I think that a lot of the advice that I was being given was that a startup is meant to be anti big company and ‘big companies suck’. No they don’t. They make a lot of money. You can achieve a lot within your own startup journey by becoming a big company and by thinking about the culture you want to create. And it really is all about culture. That’s going to drive success. Create an environment where people can come to work and be the best version of themselves. Big companies can suck at that. And that’s not to do with anything other than leadership.

Culture drives success. Create an environment where people can be the best version of themselves. Big companies can suck at that and that’s not to do with anything but leadership.

Any growing pains of your own on the tech side of your business?

If you asked that question ten years ago the answer would be different for a company that’s five years in. We’re very lucky to be cloud native. Our tech infrastructure and stack looks like most company’s dream roadmap. If you were to go and speak to a CTO in any company that started life ten years ago, they aspire to have the infrastructure and stack that we’ve got now. We got it out the bag. Our problem isn’t around building scalable tech. We’re now at 1.5m+ registered users, transacting millions and millions of times a month, and I have to say that one of the things I doesn’t keep me up at night is wondering whether the transactions are going to keep flowing.

For me, the scalability challenge is ‘how do we get Yoyo more international more quickly?’ We are international and we are following our customers, but obviously I want more customers. For me it’s a sales challenge. We’ve got amazing technology and amazing customer experiences, and we want more customers now and faster. I have a different type of challenge to think about – rather than scaling tech, I think about scaling sales. I think about how much more product we can put into the hands of customers. There’s lots of different ideas and directions we can take with Yoyo, but fundamentally I want to be iterative, and that’s a core value of ours. Ship early and often and then apply the learnings to iterate.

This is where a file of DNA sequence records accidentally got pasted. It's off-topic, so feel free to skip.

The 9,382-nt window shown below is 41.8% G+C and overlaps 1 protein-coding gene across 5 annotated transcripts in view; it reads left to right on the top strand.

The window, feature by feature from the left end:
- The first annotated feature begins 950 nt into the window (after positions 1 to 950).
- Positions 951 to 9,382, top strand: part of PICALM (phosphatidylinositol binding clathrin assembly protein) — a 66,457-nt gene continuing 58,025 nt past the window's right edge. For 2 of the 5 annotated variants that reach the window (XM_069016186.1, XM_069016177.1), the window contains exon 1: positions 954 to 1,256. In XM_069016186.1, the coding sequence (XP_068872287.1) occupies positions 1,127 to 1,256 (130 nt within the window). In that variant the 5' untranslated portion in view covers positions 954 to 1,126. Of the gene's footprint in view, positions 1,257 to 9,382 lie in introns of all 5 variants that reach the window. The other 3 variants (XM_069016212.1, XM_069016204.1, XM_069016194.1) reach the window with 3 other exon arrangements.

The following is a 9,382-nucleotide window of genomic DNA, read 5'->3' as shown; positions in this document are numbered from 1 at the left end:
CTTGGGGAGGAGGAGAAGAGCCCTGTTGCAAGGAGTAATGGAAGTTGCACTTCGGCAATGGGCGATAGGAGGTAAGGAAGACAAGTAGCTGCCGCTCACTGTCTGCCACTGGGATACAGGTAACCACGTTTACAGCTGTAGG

On the subject of growing internationally… the B word, Brexit… do you see our possible exit from the EU as a concern to how you do business aboard?

I have a couple of different answers. I’ve got my own, human-level answer, and I’ve got my entrepreneurial “I’m going to get on with it” answer.

My personal answer is that I think Brexit is the worst idea ever conceived. I think the direction of humanity should be that we are all one. We should challenge this historical constraint around borders and the genetic lottery that says if you’re born in one country versus another country, it should define how you work through life. It’s just nonsense. Fundamentally, are we better as a single European Union? Yes. For a whole number of different reasons. That doesn’t mean that a lot of things can’t change about Europe though.

Now let’s get to the practical realities. Quite frankly, as an entrepreneur and a CEO of any company, if Brexit happens, it’s a kind of “So what?” We have to deal with it and my job is to build a company that’s successful no matter what the environment around it is. So if Brexit happens, we’re going to carry on to be successful because we’ll do all the things we need to do to continue to trade and take advantage of the fact that Brexit will throw up as many opportunities as it will challenges. If Brexit doesn’t happen, see my first answer. Fantastic.